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15 Antiquities from New York’s Met Among 150 Returning to India in 3-6 Months

In a significant development, the Union Culture Secretary, Govind Mohan, announced that fifteen antiquities returned by the Metropolitan Museum of Art in New York are expected to arrive in India within the next 3-6 months. This marks the first batch of antiquities that the Met has willingly agreed to return to India, showcasing a positive step towards repatriation. Alongside the 15 objects returned by the Met, an additional 135 antiquities confiscated by US authorities and currently held in the office of the New York Attorney General, will also be returned to India.

While briefing reporters on the third G20 Culture Working Group meeting in Hampi, Govind Mohan revealed that efforts are underway to send a team to the US to verify the antiquities and facilitate their return. The return of these artefacts comes after an investigation by The Indian Express in association with the International Consortium of Investigative Journalists (ICIJ) and UK-based Finance Uncovered. The investigation had traced a collection of artefacts at the Met to Subhash Kapoor, an antique dealer currently serving a prison sentence in Tamil Nadu for smuggling antiquities.

The God Revanta 10th century, bronze, late Chalukyan, Karnataka /Andhra

The Met, in response to the investigation, issued a statement on March 30, announcing its intention to return 15 sculptures to the government of India. The museum acknowledged that these works had been illegally removed from India and had been sold by Subhash Kapoor. Among the notable items listed for return are the Celestial Dancer, a 1st-century BCE Yakshi terracotta from West Bengal, a bronze sculpture of God Revanta Returning from the Hunt dating back to the 10th century CE, and a 15th-century Parikara (Backplate).

The remaining antiquities set to be repatriated include artefacts made of marble, terracotta, and sandstone, spanning a period of 1,600 years from the 1st century BC to the 15th century AD. These objects hold significant historical and market value, further emphasising their cultural importance to India.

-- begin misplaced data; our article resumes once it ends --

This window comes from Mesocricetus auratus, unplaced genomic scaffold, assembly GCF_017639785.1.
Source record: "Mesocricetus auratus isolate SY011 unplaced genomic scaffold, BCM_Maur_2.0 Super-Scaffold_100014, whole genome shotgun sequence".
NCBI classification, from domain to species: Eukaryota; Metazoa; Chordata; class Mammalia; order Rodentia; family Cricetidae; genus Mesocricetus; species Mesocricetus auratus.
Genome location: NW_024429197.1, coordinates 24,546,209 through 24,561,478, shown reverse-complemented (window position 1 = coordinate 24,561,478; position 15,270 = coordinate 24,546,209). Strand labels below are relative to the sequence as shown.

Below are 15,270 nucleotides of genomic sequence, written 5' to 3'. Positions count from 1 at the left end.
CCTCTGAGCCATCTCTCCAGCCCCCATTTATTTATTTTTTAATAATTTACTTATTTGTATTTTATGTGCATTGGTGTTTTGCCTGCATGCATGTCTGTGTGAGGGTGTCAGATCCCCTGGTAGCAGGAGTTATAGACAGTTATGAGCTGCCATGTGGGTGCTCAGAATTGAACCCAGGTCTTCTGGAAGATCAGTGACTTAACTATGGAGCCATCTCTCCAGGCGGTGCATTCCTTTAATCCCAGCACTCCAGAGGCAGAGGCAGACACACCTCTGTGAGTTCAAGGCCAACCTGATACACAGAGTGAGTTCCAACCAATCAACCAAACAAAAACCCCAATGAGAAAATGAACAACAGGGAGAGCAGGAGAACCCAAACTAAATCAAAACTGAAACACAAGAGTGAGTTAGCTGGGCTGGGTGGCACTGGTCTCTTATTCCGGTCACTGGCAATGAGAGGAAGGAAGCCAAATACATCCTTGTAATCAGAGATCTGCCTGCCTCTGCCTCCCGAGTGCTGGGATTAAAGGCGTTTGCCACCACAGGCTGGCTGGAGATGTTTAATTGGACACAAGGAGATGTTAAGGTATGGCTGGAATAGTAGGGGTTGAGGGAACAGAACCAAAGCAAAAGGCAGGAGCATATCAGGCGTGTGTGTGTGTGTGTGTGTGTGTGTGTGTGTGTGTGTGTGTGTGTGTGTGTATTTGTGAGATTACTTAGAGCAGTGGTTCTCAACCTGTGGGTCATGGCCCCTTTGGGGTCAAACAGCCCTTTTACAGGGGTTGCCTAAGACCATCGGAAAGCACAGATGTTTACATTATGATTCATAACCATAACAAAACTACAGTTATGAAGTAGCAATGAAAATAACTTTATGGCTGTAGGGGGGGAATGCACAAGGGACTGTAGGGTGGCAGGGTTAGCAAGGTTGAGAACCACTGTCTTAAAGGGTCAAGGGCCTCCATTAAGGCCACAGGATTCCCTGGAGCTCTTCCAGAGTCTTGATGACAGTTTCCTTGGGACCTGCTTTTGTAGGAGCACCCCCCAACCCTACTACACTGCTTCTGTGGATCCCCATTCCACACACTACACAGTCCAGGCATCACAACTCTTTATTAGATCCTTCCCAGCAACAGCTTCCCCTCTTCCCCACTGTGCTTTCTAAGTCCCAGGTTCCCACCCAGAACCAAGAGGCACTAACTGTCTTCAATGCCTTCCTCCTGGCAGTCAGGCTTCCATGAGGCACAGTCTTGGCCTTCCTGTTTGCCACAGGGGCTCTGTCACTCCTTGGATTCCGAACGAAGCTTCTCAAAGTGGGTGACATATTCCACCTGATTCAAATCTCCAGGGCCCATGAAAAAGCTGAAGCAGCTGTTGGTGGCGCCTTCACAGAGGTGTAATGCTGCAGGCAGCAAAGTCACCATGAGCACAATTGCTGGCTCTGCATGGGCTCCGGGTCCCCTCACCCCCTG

Kamadeva, the God of Love 8th century, stone, early medieval Kashmir

The restitution of cultural heritage is one of the main focuses of the cultural track under India’s G20 Presidency. The 1970 UNESCO Convention urges signatory countries to voluntarily return artefacts that were acquired through colonial plunder or post-colonial misappropriation, including smuggling and theft. Govind Mohan highlighted the extensive discussions on the 1970 convention among countries and emphasised the need for broad consensus, particularly among G20 countries, to become signatories to the convention. India stands to benefit greatly from this process.

In reference to the Cultural Property Agreement signed between India and the US, which was mentioned in the joint statement following Prime Minister Narendra Modi’s recent State visit, the US has committed to intercept smuggled goods at the border and promptly return them to India. This framework provides hope that other countries will follow suit. India is actively pursuing bilateral agreements with countries such as the United Kingdom, France, Italy, and Australia to facilitate the repatriation of cultural artefacts.

Child Saint Sambandar – late 11th century, copper alloy, Chola period

The ongoing third CWG meeting, attended by 50 delegates from member countries, guest nations, and multilateral organisations, has shown progress in bridging opinions and reaching a consensus. Govind Mohan expressed optimism about the outcome and emphasised the importance of international cooperation in preserving and returning cultural heritage to its rightful place.

The impending return of these antiquities from the Met and other US authorities demonstrates a positive step forward in repatriating India’s cultural treasures. It signifies a growing global recognition of the importance of safeguarding and preserving cultural heritage and represents a victory for India in its efforts to reclaim its lost artefacts.

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